Check. Check. Check. The list scrolls out mind-numbingly predictably over the excruciating course of the longest two hours in my recent memory. I'll admit that the movie has flair, mostly thanks Wan’s shots, angles and transitions (and Vera Farmiga’s character’s giant collars, with which I suspect, she conducts her clairvoyance). But if I wanted flair I'd visit a ladies' beauty salon.
Usually, I find myself forgiving so much of what I’m complaining about here. I love horror movies. Shitty characters, plodding suspense, a dearth of logic, the feeling that the movie could unravel at any second are all qualities I’ve written off as just part of the charm and fun of a genre that tends toward the endearingly crappy by nature. So why be so hard on The Conjuring?
To some extent, it comes down to taste and feeling. As with comedy, there is something ineffable about successful horror—either it works or it doesn't; either it moves people or it leaves them cold. Every positive review of The Conjuring that I’ve read calls it legitimately scary (and essentially leaves it at that), but I found it to be the very opposite.
But the other part is that have been so many ghost movies lately that I'm just sick of them. The cinematic ghosts of late have conditioned me to expect very little for at least an hour of their thumpy bullshit. Watching the jump scares and false starts that Wan regularly employs, I felt like I'd already read the script.
And to some extent, I already have. I've already seen this movie a dozen times in the last few years If zombies or slashers were the scare du jour, I'd probably feel similarly about the umpteenth stylish Xerox of those. Nothing is going to top the first season of American Horror Story in terms of ghost-story depth and insanity, so everything that has come in its wake has disappointed.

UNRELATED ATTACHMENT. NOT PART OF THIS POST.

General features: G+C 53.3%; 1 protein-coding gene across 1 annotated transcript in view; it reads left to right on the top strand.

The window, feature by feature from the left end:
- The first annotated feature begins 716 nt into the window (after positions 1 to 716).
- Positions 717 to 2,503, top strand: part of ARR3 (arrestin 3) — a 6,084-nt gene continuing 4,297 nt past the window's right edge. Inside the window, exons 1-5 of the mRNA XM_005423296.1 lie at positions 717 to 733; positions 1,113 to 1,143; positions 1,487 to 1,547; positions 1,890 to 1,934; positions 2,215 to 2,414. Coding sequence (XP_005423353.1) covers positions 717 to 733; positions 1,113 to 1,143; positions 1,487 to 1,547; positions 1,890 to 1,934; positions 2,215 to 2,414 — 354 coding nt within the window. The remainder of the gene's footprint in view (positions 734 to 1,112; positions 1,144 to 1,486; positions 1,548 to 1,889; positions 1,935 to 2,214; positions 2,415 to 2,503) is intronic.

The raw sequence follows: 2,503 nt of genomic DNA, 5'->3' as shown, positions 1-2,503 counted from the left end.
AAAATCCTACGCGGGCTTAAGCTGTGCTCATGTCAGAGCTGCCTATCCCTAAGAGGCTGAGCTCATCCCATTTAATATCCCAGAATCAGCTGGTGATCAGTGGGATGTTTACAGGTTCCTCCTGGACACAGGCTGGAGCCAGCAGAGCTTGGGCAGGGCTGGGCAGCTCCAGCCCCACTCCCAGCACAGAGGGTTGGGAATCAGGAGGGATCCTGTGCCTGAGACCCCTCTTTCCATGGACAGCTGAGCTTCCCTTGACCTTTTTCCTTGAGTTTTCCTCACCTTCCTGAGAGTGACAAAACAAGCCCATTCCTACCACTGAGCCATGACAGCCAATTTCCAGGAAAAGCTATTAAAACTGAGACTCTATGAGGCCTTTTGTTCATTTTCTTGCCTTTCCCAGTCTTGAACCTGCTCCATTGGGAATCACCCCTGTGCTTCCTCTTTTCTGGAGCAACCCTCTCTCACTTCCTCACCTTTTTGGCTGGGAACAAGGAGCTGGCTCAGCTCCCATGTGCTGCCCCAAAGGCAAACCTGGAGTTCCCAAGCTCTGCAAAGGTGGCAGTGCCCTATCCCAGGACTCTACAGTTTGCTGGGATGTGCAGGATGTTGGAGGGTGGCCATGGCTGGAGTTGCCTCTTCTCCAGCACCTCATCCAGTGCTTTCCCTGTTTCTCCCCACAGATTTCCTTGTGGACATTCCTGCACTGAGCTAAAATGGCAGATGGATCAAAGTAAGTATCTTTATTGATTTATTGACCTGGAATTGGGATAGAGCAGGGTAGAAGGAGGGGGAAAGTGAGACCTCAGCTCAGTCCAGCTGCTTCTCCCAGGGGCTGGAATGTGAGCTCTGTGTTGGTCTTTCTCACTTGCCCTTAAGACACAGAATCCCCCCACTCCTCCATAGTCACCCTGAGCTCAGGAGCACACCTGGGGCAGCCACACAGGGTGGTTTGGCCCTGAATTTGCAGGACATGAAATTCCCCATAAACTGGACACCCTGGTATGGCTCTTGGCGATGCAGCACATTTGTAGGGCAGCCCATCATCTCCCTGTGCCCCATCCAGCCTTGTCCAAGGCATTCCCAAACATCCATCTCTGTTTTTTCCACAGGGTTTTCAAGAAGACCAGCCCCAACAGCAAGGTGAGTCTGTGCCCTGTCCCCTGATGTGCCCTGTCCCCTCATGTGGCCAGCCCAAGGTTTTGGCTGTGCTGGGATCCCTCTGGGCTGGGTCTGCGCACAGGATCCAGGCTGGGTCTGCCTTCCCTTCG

The truth is, I'm just not scared of ghosts. I don’t believe in them. I believe that everything that goes bump in the night has a reason for doing so and the scariest thing that could be going bump in the night is a maniac’s machete against the wall next to my bedroom—which is why I like my villains tangible as opposed to ephemeral. People are scarier than spiritual concepts (of which The Conjuring hosts several and practically proselytizes to provoke baptism so that the same thing doesn’t happen to you).
But even if they weren’t, these concepts are stale at this point. The only horror franchise with any box-office heft at this point is Paranormal Activity, and the aforementioned Mama was a sizable hit earlier this year. Ghosts are the elusive face of modern horror. There have been very good entries in other subgenres this year—Franck Khalfoun’s Maniac remake is the most artful slasher I’ve seen since John Carpenter’s original Halloween and Adam Wingard’s upcoming You’re Next is an incredibly fun and sharp riff on the home-invasion format. But the success of The Conjuring and its ghostly brethren mean that there will be more and more of movies like this until they just don’t make money anymore. I’m scared to think of how long it will take before it's all over.